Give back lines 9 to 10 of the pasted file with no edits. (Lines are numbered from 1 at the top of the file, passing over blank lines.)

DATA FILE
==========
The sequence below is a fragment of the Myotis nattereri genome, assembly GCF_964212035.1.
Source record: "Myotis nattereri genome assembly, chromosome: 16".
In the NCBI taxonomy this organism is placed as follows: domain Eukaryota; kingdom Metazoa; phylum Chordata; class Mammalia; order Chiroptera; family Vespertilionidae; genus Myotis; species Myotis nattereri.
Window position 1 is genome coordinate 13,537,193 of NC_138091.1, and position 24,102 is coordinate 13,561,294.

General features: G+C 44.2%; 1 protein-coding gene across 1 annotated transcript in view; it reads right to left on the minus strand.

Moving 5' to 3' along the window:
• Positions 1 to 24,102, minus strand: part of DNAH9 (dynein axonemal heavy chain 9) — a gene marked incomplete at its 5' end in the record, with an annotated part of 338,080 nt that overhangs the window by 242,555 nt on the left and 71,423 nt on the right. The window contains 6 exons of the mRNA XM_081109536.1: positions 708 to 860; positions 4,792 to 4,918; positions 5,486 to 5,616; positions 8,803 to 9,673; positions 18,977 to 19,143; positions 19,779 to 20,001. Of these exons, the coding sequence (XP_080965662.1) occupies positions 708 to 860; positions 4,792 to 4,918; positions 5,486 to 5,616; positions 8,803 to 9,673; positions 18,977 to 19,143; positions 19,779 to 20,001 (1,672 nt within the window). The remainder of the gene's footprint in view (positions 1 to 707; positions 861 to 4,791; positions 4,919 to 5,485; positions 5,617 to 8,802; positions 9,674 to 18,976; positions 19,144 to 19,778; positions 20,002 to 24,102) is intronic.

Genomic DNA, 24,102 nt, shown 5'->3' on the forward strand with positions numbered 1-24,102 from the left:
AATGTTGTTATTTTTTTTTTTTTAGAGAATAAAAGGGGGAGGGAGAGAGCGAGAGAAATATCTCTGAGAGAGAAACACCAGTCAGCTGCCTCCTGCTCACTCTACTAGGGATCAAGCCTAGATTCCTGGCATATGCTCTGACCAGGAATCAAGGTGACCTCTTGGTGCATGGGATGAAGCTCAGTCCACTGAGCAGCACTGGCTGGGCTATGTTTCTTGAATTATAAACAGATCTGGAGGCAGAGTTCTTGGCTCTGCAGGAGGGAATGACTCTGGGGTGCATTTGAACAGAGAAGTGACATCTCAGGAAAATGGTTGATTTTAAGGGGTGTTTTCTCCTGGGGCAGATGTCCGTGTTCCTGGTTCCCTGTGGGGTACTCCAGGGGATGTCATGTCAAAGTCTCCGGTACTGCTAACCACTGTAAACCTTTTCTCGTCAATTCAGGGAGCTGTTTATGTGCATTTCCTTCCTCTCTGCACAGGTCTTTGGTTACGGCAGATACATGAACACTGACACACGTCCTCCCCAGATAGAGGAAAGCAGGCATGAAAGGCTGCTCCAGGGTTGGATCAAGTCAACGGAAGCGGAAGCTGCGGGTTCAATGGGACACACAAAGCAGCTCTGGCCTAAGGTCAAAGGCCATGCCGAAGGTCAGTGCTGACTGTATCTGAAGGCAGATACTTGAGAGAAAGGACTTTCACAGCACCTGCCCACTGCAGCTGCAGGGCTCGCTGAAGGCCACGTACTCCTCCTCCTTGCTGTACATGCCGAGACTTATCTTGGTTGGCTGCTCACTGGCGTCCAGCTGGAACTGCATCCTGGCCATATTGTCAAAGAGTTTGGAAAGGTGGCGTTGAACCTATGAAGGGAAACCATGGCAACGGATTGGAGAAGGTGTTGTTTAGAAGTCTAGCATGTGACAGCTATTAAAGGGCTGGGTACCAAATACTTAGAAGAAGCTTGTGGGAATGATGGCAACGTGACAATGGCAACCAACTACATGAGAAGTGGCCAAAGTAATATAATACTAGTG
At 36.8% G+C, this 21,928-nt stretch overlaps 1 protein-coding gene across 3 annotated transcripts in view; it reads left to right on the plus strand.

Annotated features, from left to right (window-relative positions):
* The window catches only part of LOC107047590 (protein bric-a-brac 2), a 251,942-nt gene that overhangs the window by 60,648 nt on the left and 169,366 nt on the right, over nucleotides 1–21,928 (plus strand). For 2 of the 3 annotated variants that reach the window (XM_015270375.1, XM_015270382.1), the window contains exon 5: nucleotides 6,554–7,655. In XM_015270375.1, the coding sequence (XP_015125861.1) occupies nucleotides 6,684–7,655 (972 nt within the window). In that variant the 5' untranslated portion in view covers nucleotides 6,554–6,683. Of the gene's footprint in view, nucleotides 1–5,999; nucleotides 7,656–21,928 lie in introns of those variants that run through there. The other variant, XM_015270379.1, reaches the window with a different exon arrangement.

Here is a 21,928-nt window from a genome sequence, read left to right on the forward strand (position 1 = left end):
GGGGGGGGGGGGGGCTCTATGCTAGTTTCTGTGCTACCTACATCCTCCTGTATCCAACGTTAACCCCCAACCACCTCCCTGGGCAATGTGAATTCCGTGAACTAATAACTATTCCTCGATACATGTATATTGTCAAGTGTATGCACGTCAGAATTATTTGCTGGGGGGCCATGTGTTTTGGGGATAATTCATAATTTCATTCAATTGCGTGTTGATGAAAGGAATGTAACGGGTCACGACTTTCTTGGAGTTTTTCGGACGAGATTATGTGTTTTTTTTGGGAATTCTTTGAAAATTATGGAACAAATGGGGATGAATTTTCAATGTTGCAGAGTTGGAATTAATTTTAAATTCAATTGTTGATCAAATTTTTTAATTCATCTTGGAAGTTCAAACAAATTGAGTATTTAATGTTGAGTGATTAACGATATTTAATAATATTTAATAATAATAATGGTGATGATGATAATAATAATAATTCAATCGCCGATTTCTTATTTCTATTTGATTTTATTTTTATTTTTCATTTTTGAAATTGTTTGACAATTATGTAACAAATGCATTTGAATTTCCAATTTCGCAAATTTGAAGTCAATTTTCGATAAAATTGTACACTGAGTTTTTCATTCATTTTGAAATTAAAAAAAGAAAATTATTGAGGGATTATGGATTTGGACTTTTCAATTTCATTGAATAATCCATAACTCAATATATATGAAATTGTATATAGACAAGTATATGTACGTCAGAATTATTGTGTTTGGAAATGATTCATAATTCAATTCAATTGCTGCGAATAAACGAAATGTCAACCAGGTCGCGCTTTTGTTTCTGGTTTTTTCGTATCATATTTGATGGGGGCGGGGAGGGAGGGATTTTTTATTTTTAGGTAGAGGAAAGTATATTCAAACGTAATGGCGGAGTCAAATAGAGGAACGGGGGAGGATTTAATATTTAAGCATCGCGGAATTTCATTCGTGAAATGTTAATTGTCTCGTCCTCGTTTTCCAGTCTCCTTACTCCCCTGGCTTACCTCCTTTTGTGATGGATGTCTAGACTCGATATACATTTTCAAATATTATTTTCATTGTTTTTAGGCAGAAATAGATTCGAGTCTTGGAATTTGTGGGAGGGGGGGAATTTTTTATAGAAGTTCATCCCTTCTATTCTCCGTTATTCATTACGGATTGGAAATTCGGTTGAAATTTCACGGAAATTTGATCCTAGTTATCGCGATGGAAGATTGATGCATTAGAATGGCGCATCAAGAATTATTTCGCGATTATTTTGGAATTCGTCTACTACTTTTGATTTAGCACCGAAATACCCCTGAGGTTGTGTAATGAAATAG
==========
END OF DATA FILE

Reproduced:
AATGTTGTTATTTTTTTTTTTTTAGAGAATAAAAGGGGGAGGGAGAGAGCGAGAGAAATATCTCTGAGAGAGAAACACCAGTCAGCTGCCTCCTGCTCACTCTACTAGGGATCAAGCCTAGATTCCTGGCATATGCTCTGACCAGGAATCAAGGTGACCTCTTGGTGCATGGGATGAAGCTCAGTCCACTGAGCAGCACTGGCTGGGCTATGTTTCTTGAATTATAAACAGATCTGGAGGCAGAGTTCTTGGCTCTGCAGGAGGGAATGACTCTGGGGTGCATTTGAACAGAGAAGTGACATCTCAGGAAAATGGTTGATTTTAAGGGGTGTTTTCTCCTGGGGCAGATGTCCGTGTTCCTGGTTCCCTGTGGGGTACTCCAGGGGATGTCATGTCAAAGTCTCCGGTACTGCTAACCACTGTAAACCTTTTCTCGTCAATTCAGGGAGCTGTTTATGTGCATTTCCTTCCTCTCTGCACAGGTCTTTGGTTACGGCAGATACATGAACACTGACACACGTCCTCCCCAGATAGAGGAAAGCAGGCATGAAAGGCTGCTCCAGGGTTGGATCAAGTCAACGGAAGCGGAAGCTGCGGGTTCAATGGGACACACAAAGCAGCTCTGGCCTAAGGTCAAAGGCCATGCCGAAGGTCAGTGCTGACTGTATCTGAAGGCAGATACTTGAGAGAAAGGACTTTCACAGCACCTGCCCACTGCAGCTGCAGGGCTCGCTGAAGGCCACGTACTCCTCCTCCTTGCTGTACATGCCGAGACTTATCTTGGTTGGCTGCTCACTGGCGTCCAGCTGGAACTGCATCCTGGCCATATTGTCAAAGAGTTTGGAAAGGTGGCGTTGAACCTATGAAGGGAAACCATGGCAACGGATTGGAGAAGGTGTTGTTTAGAAGTCTAGCATGTGACAGCTATTAAAGGGCTGGGTACCAAATACTTAGAAGAAGCTTGTGGGAATGATGGCAACGTGACAATGGCAACCAACTACATGAGAAGTGGCCAAAGTAATATAATACTAGTG
At 36.8% G+C, this 21,928-nt stretch overlaps 1 protein-coding gene across 3 annotated transcripts in view; it reads left to right on the plus strand.